• Oregon governor John Kitzhaber said the challenge is to build an economic system that is not built on the assumption of unlimited growth and unlimited consumption. He pointed out (as I often have) that beyond a certain level, increased income does not increase happiness. Kitzhaber also stressed the importance of social capital, the mutual goodwill we create when we interact with our friends and neighbors.
  • Environmental activist David Suzuki said that because of the effects of the Great Depression, “The engine of our economy runs on consumption, and we don’t focus on the things that truly make us happy. We think of prosperity in a weird way. It’s not our things that make us wealthy — it’s our family and it’s our friends.” [For the record, studies show that health and the quality of personal relationships are the best predictors of personal happiness.]
  • Andrea Durbin, executive director of the Oregon Environmental Council, joined the chorus. “We need to make better choices every day so that our economy isn’t driving by our consumption habits,” she said. “Consuming less will not only help our environment but improve our quality of life.”
  • And, of course, the Dalai Lama took a very buddhist approach to the question of happiness: “Inner wealth is most important,” he said, “and that comes from human relationships. The ultimate source of a happy life and a peaceful life is within ourselves, not money.”
The Dalai Lama
The Dalai Lama actually has a great sense of humor. I like him.

A supplemental economy

As I listened to the panelists respond to this question, I was again reminded of the gift economy. This is a concept I first discovered while reading Kim Stanley Robinson’s science-fiction trilogy about the colonization of Mars. In the second book, Green Mars, the colonists grapple with constructing a new economy, one that’s neither capitalist nor socialist, but something more sustainable. As part of that, a sort of background gift economy emerges where individual outposts share their surplus with others. It’s an important part of a larger economic model.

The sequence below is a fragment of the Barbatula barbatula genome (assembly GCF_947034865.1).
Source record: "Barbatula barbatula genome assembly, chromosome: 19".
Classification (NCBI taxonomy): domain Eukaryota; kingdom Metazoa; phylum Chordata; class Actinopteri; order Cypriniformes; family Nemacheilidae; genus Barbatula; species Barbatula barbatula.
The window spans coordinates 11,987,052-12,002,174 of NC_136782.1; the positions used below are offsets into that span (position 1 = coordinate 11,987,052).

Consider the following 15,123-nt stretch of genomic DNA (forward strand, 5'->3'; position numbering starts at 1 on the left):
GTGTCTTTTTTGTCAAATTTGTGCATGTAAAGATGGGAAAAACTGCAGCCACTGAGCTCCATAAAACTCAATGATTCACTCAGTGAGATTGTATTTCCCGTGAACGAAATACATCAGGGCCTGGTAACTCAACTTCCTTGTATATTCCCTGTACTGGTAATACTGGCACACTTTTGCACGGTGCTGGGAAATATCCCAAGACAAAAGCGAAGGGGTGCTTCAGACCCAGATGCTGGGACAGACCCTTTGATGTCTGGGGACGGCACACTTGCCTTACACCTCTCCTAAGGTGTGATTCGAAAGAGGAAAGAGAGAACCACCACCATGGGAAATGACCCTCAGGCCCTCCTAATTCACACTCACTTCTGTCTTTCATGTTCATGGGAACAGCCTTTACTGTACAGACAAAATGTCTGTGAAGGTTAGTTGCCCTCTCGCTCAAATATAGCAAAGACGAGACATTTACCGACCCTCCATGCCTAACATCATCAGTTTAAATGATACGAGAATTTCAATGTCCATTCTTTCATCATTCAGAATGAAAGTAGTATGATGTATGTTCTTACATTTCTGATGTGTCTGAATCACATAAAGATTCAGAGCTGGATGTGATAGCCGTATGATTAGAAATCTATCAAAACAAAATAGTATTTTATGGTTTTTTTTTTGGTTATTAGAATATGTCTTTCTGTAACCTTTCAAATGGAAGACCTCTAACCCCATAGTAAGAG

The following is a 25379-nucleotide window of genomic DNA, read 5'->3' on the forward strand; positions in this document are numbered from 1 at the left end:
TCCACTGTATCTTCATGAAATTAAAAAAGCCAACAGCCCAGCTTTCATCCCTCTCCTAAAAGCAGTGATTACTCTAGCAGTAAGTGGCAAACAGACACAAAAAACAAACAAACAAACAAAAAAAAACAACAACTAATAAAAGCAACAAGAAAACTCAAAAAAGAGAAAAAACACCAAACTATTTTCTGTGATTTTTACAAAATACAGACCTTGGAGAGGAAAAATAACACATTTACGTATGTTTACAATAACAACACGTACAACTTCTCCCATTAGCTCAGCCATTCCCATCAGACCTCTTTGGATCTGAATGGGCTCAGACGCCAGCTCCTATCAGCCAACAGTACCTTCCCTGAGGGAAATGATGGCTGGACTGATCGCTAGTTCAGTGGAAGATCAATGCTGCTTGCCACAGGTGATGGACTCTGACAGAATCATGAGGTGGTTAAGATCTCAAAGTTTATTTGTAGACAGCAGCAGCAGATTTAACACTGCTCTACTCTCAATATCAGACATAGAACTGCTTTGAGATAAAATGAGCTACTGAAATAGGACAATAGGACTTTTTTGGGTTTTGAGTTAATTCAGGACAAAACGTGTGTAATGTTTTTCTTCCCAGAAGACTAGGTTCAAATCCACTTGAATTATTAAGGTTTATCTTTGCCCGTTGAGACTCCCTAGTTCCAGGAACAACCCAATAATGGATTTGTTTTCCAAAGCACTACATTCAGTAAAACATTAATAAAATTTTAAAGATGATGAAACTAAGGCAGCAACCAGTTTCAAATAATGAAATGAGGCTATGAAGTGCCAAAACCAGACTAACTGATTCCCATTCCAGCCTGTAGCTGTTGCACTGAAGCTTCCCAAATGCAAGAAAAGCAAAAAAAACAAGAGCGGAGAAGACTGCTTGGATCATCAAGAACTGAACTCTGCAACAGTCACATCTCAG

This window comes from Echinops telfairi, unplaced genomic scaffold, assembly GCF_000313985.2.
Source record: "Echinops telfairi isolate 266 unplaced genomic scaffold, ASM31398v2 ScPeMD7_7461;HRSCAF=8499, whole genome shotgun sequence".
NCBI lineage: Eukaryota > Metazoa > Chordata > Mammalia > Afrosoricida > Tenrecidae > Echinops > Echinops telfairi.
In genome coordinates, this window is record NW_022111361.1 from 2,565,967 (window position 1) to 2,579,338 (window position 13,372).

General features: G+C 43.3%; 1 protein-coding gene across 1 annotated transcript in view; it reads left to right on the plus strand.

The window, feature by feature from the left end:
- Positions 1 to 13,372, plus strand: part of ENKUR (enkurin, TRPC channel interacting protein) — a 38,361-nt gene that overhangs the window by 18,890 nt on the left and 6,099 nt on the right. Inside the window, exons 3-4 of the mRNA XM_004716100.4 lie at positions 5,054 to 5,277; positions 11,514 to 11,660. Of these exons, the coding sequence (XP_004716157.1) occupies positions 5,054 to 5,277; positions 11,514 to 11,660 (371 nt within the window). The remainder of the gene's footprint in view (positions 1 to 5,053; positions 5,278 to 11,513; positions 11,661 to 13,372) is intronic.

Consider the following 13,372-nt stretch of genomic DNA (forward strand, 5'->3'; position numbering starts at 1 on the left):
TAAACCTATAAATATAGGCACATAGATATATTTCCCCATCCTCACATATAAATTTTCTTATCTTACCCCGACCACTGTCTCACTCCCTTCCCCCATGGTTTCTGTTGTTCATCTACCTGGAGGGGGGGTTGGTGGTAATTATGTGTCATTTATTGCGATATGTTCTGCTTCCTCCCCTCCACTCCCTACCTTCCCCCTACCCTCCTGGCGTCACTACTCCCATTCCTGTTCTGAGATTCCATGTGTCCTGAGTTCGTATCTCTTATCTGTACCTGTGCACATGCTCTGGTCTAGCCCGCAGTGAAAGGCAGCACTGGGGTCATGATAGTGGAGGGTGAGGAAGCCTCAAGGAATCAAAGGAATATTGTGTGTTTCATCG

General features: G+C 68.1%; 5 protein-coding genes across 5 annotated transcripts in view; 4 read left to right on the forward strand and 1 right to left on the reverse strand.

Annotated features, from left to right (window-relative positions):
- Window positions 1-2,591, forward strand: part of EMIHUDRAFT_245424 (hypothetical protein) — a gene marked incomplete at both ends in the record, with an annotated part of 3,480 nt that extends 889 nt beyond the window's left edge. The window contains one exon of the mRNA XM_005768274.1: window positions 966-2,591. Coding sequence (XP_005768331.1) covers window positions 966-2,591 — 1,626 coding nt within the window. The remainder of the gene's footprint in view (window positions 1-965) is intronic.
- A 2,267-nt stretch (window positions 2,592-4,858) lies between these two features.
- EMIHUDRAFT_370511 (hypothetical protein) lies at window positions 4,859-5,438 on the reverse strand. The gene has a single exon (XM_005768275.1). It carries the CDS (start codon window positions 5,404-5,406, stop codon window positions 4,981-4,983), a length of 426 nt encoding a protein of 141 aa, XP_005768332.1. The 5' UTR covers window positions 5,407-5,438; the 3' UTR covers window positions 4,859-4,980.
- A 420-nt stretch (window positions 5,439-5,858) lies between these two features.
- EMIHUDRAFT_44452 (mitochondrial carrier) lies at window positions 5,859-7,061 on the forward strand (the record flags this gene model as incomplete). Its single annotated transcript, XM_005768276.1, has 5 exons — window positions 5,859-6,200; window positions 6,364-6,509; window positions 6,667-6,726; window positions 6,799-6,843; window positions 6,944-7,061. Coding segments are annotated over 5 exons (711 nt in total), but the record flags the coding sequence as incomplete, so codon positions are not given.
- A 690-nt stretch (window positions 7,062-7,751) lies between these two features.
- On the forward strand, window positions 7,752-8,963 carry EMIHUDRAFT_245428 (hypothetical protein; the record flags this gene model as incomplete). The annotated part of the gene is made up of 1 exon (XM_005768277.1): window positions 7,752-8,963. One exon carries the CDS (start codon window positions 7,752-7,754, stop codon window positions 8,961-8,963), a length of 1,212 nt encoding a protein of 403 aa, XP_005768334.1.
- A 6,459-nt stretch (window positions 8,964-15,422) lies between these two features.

There are some obvious pragmatic problems to the gift economy. It’s a utopian ideal that operates best in the rarified air of argument and hypothesis, and is less likely to succeed (let alone be implemented) in the real world.

But while such a system might not be practical for an actual global (or national or municipal) economy, a culture of gift-giving can be an excellent supplemental economy, a voluntary means of building mutual goodwill among family, friends, and neighbors. A gift economy builds social capital, bringing communities closer together.

Some examples:

  • If I have things that I do not use (as is often the case), and I pass these things on to people who will use them, I’m increasing their wealth and happiness at no cost to myself. This isn’t necessarily an altruistic action, but it is an action that improves the overall wealth of the community.
  • When I give, whether time or material goods, to another person, I’m not just improving her physical life. I’m also creating, for lack of a better term, positive mental energy. I’m fostering mutual goodwill.
  • When a group of people give together — especially when they give time — the result is often greater than the sum of the parts. Just as a group mentality can feed negative emotions and lead to negative consequences, the same group mentality can have positive results. After the Boston Marathon bombing, media outlets trumpeted the actions of the folks who rushed toward danger in order to help the wounded. My colleagues Nate St. Pierre and J. Money founded a group called Love Drop, a “a micro-giving network of people who unite as a community to help one person or family a month”. Etcetera.

Though I haven’t used it myself, I hear that FreeCycle is a great example of the gift economy. Here’s the group’s mission statement: “Our mission is to build a worldwide gifting movement that reduces waste, saves precious resources & eases the burden on our landfills while enabling our members to benefit from the strength of a larger community.”

Note: Here’s a short essay on how gift culture builds reputation among computer programmers.)

The extraordinary power of compound kindness

We don’t need to sacrifice our own interests to participate in the gift culture or to generate social capital. It’s not a zero-sum game. Often, we can create win-win situations that allow everyone involved to profit.

The older I get, the more I’m convinced of the importance of social capital.